Plot out the rate of contagion during the first flush of a zombie plague and it becomes apparent that humans and the undead simply weren’t meant to cohabitate.
And yet the struggle for survival is what makes zombie infestation such a reliable source of entertainment; as much as an undead cannibal apocalypse is mathematically hopeless, it’s in our nature to cheer on our ever-dwindling human tribe.
Such is the impetus that drives AMC’s newest original series project, The Walking Dead. Based on the 66-part comic book series written by Robert Kirkman, The Walking Dead will shuffle onto AMC this October.
AMC has ordered six episodes of The Walking Dead, which follows a shrinking core of survivors in an America that has inexplicably given rise to a terrifying zombie outbreak. The series will be faithful to the source material, which is in many ways as smart and provocative as AMC’s signature original fare.
“The brilliant thing about The Walking Dead is that Kirkman literally wrote the story as an antidote to all zombie movies, good or bad,” said Joel Stillerman, AMC’s svp of programming, production and digital content. “The problem with zombie movies is there’s always a need to have some ham-fisted conceit to explain how the outbreak began. The Walking Dead doesn’t concern itself with root causes. It focuses on the band of survivors, offering the human drama and social commentary you’d find in any survival story.”
While a zombie plague can make for some gory goings-on, AMC’s adaptation of The Walking Dead won’t exactly be a splatter fest. “The title of the series actually refers to the survivors, which should tell you who this show is really all about,” said Charlie Collier, AMC president. “One of the reasons we fell in love with the project is that it we could see it would make for great episodic television … and it will be advertiser friendly.”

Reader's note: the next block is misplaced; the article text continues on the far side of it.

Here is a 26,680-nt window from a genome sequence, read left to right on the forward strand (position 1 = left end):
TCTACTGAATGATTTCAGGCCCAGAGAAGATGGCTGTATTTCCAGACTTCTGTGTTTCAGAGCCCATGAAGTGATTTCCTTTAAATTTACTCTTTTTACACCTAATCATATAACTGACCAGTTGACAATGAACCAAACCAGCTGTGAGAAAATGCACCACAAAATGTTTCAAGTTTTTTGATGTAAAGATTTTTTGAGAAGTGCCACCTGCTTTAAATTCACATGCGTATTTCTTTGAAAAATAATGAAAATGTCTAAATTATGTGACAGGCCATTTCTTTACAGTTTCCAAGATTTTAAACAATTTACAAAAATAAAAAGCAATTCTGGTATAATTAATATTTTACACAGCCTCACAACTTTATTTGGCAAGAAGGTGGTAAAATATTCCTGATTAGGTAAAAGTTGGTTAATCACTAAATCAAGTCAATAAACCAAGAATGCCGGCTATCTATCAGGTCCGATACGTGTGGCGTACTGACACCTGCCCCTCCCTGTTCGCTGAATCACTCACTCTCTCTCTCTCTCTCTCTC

Shooting begins in June. The series will be written and directed by Frank Darabont (The Shawshank Redemption, The Green Mile), and is executive produced by Kirkman, Gale Ann Hurd (Aliens, Armageddon, The Incredible Hulk) and Charles “Chic” Eglee (Dexter, The Shield).
The Walking Dead will premiere in October, concurrent with Fearfest, AMC’s annual two-week marathon of thriller/horror films. “In the same way we’ve used our movie library to tee up our original series, we’ll look for Fearfest to lend its support to our newest effort,” Collier said.
If Kirkman’s opus often subverts the horror paradigm––the author has said “the best zombie movies aren’t [all about] gore and violence,” and many installments of The Walking Dead are completely zombie-free––much of the AMC series will adhere to the established “rules” established by filmmakers like George Romero.
“They’re slow zombies, and you have to shoot them in the head to kill them,” Stillerman said. “But Kirkland also avoided a lot of the traps of the traditional zombie narrative. As the series progresses, it’s a toss-up as to who’s the bigger threat, zombies or people.”
The Walking Dead is the fourth original series greenlighted by AMC, following Mad Men, Breaking Bad and the upcoming conspiracy Rubicon. Starring James Badge Dale (HBO’s The Pacific), Rubicon premieres this summer.